America to the World: Stop Buying Iranian Oil or be Cut Off. Except for you, you, you...

March 21st, 2012
in econ_news

Econintersect: In an attempt to circumvent Iran's attempt of gaining more nuclear capability, the U.S. has issued a warning to the world detailing the use of sanctions against any country that buys oil from Iran. That is any countries except for a select few: Japan, Germany, Greece, Belgium, Italy, the Netherlands, the Czech Republic, Poland, Spain and the U.K. These countries have already proven that they have significantly reduced their Iranian oil imports.

In support of a U.S. law which was enacted 31 December 2011, other countries around the world will have until 28 June 2012 to prove that they have largely reduced their Iranian oil purchases or be severed from the U.S. financial system. What constitutes a large enough drop in oil purchases from Iran is still in question. Twelve unnamed countries which are not included in the exception include: South Korea, China and India.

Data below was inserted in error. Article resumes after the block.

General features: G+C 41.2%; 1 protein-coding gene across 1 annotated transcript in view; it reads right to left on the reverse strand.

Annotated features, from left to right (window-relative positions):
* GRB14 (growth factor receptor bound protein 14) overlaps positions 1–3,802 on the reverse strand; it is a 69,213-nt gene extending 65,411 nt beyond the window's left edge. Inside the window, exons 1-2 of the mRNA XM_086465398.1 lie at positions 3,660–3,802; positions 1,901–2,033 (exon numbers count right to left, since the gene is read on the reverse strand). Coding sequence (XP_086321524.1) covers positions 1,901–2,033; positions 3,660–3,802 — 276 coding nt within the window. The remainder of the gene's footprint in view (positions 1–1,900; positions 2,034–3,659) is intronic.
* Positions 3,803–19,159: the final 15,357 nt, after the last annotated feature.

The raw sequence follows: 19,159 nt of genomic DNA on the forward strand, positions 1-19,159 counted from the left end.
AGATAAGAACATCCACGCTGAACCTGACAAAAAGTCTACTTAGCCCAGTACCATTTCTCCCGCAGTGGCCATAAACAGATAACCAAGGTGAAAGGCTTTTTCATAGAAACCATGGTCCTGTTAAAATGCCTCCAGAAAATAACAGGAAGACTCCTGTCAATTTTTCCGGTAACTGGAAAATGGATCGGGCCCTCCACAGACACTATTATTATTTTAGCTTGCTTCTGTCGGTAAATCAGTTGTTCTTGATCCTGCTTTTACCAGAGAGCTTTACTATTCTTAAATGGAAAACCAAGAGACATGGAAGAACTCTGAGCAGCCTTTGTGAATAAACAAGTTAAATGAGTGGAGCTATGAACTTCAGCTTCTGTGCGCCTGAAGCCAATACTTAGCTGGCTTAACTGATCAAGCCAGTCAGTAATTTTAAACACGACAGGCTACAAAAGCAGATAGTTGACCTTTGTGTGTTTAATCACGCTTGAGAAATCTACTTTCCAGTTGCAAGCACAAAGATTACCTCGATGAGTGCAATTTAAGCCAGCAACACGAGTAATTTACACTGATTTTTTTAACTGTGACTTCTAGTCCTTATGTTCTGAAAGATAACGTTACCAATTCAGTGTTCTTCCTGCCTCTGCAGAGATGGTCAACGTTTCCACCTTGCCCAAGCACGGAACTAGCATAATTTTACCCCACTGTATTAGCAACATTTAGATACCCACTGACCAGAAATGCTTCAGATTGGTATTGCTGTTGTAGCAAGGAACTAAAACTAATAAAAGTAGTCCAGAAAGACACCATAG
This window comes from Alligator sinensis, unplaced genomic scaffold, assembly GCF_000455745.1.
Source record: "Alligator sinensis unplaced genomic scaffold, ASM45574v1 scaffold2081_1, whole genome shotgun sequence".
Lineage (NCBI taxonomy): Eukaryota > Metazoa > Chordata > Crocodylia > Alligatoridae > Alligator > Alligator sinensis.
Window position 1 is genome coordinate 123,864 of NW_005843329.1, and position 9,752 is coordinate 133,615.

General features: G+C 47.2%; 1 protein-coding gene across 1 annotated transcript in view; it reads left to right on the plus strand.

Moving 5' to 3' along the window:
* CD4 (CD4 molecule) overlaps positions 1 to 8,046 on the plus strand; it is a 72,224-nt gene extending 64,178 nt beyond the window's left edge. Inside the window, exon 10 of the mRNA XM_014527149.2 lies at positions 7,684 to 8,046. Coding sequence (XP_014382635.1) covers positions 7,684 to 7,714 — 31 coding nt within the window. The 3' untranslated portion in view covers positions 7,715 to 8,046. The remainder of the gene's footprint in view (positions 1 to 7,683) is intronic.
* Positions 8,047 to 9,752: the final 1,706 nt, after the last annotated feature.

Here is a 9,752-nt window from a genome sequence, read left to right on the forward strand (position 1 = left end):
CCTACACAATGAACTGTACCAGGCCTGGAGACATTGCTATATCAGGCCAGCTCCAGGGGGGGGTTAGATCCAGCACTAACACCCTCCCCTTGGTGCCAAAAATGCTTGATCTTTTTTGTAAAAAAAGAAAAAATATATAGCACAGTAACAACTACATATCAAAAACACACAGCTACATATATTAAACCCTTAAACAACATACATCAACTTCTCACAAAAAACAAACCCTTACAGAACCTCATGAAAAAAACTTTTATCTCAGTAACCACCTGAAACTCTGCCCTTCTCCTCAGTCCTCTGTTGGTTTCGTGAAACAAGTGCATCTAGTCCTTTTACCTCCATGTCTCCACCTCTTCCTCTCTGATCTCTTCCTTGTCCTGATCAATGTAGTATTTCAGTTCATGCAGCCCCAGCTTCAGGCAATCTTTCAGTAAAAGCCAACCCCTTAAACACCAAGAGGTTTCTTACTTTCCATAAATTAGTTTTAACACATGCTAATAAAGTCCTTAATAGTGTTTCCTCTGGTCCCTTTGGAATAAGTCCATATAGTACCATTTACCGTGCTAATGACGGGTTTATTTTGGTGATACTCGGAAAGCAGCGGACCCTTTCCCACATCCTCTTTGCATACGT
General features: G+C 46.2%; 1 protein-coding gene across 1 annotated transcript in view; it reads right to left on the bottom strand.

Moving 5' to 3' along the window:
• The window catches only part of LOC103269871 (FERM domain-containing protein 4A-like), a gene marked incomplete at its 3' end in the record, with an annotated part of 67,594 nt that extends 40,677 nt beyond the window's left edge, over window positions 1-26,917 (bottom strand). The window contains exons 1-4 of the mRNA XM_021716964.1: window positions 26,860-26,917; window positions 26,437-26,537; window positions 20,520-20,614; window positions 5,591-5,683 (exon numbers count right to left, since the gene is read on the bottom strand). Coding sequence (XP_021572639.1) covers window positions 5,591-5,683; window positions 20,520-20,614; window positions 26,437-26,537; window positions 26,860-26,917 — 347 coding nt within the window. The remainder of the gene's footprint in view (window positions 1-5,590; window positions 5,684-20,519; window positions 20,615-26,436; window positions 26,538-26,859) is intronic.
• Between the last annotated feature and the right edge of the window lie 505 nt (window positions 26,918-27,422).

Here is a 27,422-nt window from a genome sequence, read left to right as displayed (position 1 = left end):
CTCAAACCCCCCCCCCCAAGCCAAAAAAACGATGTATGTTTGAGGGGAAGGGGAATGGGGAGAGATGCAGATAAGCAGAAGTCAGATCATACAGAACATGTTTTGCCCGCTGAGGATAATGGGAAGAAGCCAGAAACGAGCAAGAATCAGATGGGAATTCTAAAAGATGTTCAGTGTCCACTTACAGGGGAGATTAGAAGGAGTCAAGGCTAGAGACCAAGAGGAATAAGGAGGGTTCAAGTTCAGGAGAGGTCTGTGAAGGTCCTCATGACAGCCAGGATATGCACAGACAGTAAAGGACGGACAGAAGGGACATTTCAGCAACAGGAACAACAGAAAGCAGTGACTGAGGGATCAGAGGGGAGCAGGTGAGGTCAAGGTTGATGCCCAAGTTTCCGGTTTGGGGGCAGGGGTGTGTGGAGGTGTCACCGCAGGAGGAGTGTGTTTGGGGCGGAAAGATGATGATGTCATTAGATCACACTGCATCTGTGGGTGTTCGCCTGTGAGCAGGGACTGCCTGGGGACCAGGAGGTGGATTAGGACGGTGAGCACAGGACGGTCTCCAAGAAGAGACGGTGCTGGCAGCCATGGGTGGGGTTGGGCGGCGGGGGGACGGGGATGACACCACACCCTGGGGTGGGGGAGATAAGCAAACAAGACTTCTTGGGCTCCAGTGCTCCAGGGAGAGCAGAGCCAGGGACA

Follow up:

So far, only a couple of months after the passage of the National Defense Authorization Act for Fiscal Year 2012, the U.S. has made progress in halting the exporting of oil from Iran. President Obama is putting more pressure on Iran to comply with international standards and halt it's nuclear program.

"Tehran must understand it cannot escape or evade the choice before it. Meet your international obligations, or face the consequences."


Video Source CNN

The U.S. government has used Japan as the prime example for other countries trying to reduce their Iranian imports. It now imports roughly 22% of its oil imports from Iran. The EU's Iranian oil imports account for around 18% of its total imports. The EU has already decided to cut off all imports from Iran by 1 July 2012 so as to have any ties to Iranian crude or be affected by U.S. sanctions.

President Obama has until 30 March 2012 to decide whether or not the countries not exempt have reduced their Iranian oil imports to an acceptable number. If they have not satisfied the requirements they will face being cut off from the U.S.

The good news: Saudi Arabia's sticking to its previous decision to boost production to prevent any spikes in oil prices due to the sanctions.


Video Source CNN


Jillian Friesen






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